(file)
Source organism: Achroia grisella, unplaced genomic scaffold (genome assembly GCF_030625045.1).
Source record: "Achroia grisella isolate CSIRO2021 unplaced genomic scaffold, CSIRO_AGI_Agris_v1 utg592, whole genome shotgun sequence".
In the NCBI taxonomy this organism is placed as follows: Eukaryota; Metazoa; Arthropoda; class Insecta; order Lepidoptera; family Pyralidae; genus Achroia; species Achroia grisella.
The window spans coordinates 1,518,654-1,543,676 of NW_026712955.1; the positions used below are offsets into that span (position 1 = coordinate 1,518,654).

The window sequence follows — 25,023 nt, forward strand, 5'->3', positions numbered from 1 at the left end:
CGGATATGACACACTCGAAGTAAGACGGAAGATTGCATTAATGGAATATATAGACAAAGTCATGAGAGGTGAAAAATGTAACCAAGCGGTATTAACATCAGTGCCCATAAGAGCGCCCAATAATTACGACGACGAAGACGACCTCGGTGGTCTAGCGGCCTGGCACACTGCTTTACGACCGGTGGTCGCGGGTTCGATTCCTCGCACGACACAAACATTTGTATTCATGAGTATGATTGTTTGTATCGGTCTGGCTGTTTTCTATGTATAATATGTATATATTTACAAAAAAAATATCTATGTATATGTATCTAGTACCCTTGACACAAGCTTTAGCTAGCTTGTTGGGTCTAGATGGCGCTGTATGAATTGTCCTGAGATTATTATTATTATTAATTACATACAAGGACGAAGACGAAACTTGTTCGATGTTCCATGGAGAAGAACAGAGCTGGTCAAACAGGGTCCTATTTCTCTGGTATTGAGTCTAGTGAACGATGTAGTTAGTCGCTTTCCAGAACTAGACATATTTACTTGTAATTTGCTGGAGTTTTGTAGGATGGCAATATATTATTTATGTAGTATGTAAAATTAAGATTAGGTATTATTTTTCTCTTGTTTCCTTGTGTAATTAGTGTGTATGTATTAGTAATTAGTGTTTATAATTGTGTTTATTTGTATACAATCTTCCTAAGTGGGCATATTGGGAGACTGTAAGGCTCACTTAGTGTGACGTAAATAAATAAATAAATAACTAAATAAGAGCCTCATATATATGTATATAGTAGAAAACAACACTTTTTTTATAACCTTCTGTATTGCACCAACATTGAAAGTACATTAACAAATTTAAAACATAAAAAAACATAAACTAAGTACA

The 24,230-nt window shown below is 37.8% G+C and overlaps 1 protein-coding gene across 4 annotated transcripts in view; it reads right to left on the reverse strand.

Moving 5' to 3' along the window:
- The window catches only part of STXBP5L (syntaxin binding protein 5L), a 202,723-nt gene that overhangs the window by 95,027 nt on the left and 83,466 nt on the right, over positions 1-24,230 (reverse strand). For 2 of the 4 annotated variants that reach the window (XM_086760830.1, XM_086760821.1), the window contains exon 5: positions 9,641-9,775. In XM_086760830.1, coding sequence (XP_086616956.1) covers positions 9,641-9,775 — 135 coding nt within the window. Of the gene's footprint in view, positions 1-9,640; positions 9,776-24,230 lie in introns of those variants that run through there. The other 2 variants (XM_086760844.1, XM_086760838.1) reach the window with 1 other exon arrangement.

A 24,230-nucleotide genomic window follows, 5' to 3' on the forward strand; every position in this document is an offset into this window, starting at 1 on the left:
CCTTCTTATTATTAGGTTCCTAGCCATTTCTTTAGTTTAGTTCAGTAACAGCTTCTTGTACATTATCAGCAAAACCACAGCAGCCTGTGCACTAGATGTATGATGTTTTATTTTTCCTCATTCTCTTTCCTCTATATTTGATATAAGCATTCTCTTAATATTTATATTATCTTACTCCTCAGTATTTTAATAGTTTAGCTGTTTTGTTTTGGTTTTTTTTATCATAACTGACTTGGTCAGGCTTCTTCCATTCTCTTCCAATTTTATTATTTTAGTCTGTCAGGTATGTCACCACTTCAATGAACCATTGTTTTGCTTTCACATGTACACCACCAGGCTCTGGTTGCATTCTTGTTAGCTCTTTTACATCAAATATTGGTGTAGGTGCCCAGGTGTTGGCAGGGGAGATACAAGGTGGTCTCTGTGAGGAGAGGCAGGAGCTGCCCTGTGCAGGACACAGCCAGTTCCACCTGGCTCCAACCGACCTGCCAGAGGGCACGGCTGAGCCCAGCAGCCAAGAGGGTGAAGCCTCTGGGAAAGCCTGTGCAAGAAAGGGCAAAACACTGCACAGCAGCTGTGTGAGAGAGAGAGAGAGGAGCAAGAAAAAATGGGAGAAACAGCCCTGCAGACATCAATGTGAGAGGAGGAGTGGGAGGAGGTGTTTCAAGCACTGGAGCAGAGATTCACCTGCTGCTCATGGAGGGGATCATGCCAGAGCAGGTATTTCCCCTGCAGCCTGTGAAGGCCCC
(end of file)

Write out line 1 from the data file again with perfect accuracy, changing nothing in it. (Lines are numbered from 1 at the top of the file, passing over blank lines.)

Source organism: Achroia grisella, unplaced genomic scaffold (genome assembly GCF_030625045.1).